Mangroves for climate mitigation
Mangroves are part of the blue carbon ecosystems (BCE). These are highly productive coastal ecosystems that can store large amounts of carbon in the atmosphere. In this case, mangroves store and sequester substantial amounts of carbon in their aboveground biomass (bark, leaves, branches) and belowground biomass (soil sediment) accumulated. Certainly, mangrove blue carbon ecosystems counterbalance the emissions of greenhouse gases (GHGs) in the atmosphere.
Addressing the problem
The project site in this research, Surigao del Sur, is highly vulnerable to natural hazards. Significantly, they are susceptible to super typhoons, storms, and flooding. As a result, this can lead to the destruction of their mangrove forests. In addition, the loss of their mangrove forest area is also due to anthropogenic factors. Particularly, the conversion of fishponds in the area and cuttings of mangroves for livelihood.
Objectives of this research project
With the assistance of the Oceanus Conservation team, this research project is led by Jens Visser, a master’s student at Wageningen University and Research. This fieldwork was conducted last October 16-23, 2022 at Cagwait, Surigao del Sur.
The main objectives of this project are to create an understanding of the vital role of mangroves in climate mitigation. Another is how efforts in the restoration of mangrove forests can benefit the entire community. In addition, to hopefully encourage the community, together with the local government unit of Cagwait (LGU-Cagwait), to make a greater effort in restoring mangrove forests in abandoned fishpond areas.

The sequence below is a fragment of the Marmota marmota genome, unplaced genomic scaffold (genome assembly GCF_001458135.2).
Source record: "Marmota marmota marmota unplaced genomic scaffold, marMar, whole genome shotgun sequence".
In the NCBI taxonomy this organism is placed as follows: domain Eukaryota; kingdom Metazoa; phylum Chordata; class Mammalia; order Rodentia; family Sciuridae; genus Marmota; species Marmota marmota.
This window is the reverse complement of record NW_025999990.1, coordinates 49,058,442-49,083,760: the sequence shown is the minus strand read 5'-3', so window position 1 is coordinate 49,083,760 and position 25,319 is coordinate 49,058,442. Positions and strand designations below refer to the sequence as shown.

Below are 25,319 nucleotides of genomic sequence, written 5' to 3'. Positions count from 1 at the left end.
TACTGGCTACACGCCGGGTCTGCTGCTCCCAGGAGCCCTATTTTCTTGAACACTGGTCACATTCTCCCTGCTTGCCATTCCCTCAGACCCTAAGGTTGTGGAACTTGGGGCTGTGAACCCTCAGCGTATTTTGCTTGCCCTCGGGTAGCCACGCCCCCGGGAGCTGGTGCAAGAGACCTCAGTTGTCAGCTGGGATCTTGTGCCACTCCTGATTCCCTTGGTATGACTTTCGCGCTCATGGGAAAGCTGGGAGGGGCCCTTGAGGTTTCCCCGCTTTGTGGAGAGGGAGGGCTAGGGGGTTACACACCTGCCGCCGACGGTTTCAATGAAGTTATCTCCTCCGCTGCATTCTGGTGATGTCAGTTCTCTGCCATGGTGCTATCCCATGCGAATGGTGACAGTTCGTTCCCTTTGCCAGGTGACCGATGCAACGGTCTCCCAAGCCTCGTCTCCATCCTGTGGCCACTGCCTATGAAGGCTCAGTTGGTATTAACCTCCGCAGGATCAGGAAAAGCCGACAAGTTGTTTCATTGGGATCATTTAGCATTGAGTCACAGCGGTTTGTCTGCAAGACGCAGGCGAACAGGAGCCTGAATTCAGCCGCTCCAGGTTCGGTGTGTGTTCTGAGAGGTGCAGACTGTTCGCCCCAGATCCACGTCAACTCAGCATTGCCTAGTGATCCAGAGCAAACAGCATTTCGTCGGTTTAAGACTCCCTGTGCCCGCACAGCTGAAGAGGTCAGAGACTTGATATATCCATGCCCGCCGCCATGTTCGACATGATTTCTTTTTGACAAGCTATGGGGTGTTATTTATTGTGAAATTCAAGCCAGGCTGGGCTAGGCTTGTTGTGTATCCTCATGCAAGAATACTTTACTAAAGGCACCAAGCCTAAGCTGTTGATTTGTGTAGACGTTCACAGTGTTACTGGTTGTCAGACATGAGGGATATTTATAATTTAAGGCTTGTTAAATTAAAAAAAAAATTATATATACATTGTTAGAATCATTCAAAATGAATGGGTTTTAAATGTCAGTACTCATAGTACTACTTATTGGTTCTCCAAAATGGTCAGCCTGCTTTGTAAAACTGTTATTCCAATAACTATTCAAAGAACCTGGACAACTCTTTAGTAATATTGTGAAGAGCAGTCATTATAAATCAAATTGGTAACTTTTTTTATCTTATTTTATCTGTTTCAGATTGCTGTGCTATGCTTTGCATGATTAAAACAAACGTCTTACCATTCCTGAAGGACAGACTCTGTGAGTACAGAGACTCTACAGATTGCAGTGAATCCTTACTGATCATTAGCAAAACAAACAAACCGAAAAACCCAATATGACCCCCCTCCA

Gathering data in the field
The entire fieldwork for this research project consisted of gathering data from four (4) sampling sites: a matured (natural) mangrove forest, a restored (planted) mangrove forest, an abandoned fishpond site, and a controlled group (no mangroves in the area). Afterward, the team collected data for the aboveground biomass: diameter at breast height (DBH), tree height, and species in the chosen sampling sites.
For the belowground biomass, the team collected sediment samples from the four (4) sampling sites using a soil corer. The collection was one (1) meter belowground. After the collection of samples, the analysis of the data is in the laboratory to determine belowground carbon content and carbon stock, and aboveground biomass and carbon stock.
Lastly, the rest of the team also conducted perception surveys for different groups in the community for the socio-economic aspect of the research. Their knowledge of mangrove potential and their interest in mangrove restoration were part of the surveys given.
What are the impacts of mangrove restoration in this area concerning climate mitigation and economics?
Tune in for the results of this research project! This is in collaboration with Jens Visser from Wageningen University and Research, and the University of Philippines – Diliman. The funding of this research project is from Synchronicity Earth.
Oceanus Conservation – Blue Carbon Program
As part of our Blue Carbon Program, we partner with the academe and universities for research projects concerning the restoration and conservation of mangrove forests.
Read more about our program here! If you are interested to partner with us or supporting our projects, send us an email at firstname.lastname@example.org.